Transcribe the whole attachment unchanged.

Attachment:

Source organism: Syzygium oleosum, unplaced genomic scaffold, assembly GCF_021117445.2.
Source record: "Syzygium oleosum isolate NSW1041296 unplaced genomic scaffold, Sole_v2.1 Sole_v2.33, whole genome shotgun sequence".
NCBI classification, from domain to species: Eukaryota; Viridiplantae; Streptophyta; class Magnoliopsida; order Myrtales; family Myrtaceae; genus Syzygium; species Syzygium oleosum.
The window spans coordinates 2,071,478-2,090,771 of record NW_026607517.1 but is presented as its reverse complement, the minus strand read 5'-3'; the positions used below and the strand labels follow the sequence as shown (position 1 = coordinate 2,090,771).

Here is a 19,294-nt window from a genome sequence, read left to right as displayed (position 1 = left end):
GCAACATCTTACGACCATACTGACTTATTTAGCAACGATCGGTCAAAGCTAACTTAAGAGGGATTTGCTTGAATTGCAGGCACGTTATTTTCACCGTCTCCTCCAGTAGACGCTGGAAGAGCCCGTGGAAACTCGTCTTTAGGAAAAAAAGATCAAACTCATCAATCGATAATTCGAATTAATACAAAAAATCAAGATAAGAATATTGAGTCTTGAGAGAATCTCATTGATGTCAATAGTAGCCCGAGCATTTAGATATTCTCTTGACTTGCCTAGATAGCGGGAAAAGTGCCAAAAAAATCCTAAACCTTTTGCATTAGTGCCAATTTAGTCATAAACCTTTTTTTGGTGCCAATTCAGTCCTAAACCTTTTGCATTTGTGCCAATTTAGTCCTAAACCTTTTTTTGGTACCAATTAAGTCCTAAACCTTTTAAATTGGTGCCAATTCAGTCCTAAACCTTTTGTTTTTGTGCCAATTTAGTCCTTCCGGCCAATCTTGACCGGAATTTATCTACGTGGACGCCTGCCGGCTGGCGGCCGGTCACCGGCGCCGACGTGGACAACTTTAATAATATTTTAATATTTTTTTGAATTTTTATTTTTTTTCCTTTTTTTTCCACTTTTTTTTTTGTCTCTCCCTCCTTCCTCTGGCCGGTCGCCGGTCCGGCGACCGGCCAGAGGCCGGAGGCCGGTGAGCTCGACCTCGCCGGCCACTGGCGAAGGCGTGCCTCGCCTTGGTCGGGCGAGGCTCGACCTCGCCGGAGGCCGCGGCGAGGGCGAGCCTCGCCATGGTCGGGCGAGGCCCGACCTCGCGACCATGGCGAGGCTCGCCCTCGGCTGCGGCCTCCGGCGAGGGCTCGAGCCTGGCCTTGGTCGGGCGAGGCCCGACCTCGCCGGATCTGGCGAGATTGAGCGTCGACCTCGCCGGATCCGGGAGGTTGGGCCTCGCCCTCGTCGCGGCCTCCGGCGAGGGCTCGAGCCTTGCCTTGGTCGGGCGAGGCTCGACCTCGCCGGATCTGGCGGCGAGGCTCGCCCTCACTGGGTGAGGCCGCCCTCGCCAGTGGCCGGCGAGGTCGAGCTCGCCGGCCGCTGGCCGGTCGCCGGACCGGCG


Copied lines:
Source organism: Syzygium oleosum, unplaced genomic scaffold, assembly GCF_021117445.2.
Source record: "Syzygium oleosum isolate NSW1041296 unplaced genomic scaffold, Sole_v2.1 Sole_v2.33, whole genome shotgun sequence".
NCBI classification, from domain to species: Eukaryota; Viridiplantae; Streptophyta; class Magnoliopsida; order Myrtales; family Myrtaceae; genus Syzygium; species Syzygium oleosum.
The window spans coordinates 2,071,478-2,090,771 of record NW_026607517.1 but is presented as its reverse complement, the minus strand read 5'-3'; the positions used below and the strand labels follow the sequence as shown (position 1 = coordinate 2,090,771).

Here is a 19,294-nt window from a genome sequence, read left to right as displayed (position 1 = left end):
GCAACATCTTACGACCATACTGACTTATTTAGCAACGATCGGTCAAAGCTAACTTAAGAGGGATTTGCTTGAATTGCAGGCACGTTATTTTCACCGTCTCCTCCAGTAGACGCTGGAAGAGCCCGTGGAAACTCGTCTTTAGGAAAAAAAGATCAAACTCATCAATCGATAATTCGAATTAATACAAAAAATCAAGATAAGAATATTGAGTCTTGAGAGAATCTCATTGATGTCAATAGTAGCCCGAGCATTTAGATATTCTCTTGACTTGCCTAGATAGCGGGAAAAGTGCCAAAAAAATCCTAAACCTTTTGCATTAGTGCCAATTTAGTCATAAACCTTTTTTTGGTGCCAATTCAGTCCTAAACCTTTTGCATTTGTGCCAATTTAGTCCTAAACCTTTTTTTGGTACCAATTAAGTCCTAAACCTTTTAAATTGGTGCCAATTCAGTCCTAAACCTTTTGTTTTTGTGCCAATTTAGTCCTTCCGGCCAATCTTGACCGGAATTTATCTACGTGGACGCCTGCCGGCTGGCGGCCGGTCACCGGCGCCGACGTGGACAACTTTAATAATATTTTAATATTTTTTTGAATTTTTATTTTTTTTCCTTTTTTTTCCACTTTTTTTTTTGTCTCTCCCTCCTTCCTCTGGCCGGTCGCCGGTCCGGCGACCGGCCAGAGGCCGGAGGCCGGTGAGCTCGACCTCGCCGGCCACTGGCGAAGGCGTGCCTCGCCTTGGTCGGGCGAGGCTCGACCTCGCCGGAGGCCGCGGCGAGGGCGAGCCTCGCCATGGTCGGGCGAGGCCCGACCTCGCGACCATGGCGAGGCTCGCCCTCGGCTGCGGCCTCCGGCGAGGGCTCGAGCCTGGCCTTGGTCGGGCGAGGCCCGACCTCGCCGGATCTGGCGAGATTGAGCGTCGACCTCGCCGGATCCGGGAGGTTGGGCCTCGCCCTCGTCGCGGCCTCCGGCGAGGGCTCGAGCCTTGCCTTGGTCGGGCGAGGCTCGACCTCGCCGGATCTGGCGGCGAGGCTCGCCCTCACTGGGTGAGGCCGCCCTCGCCAGTGGCCGGCGAGGTCGAGCTCGCCGGCCGCTGGCCGGTCGCCGGACCGGCG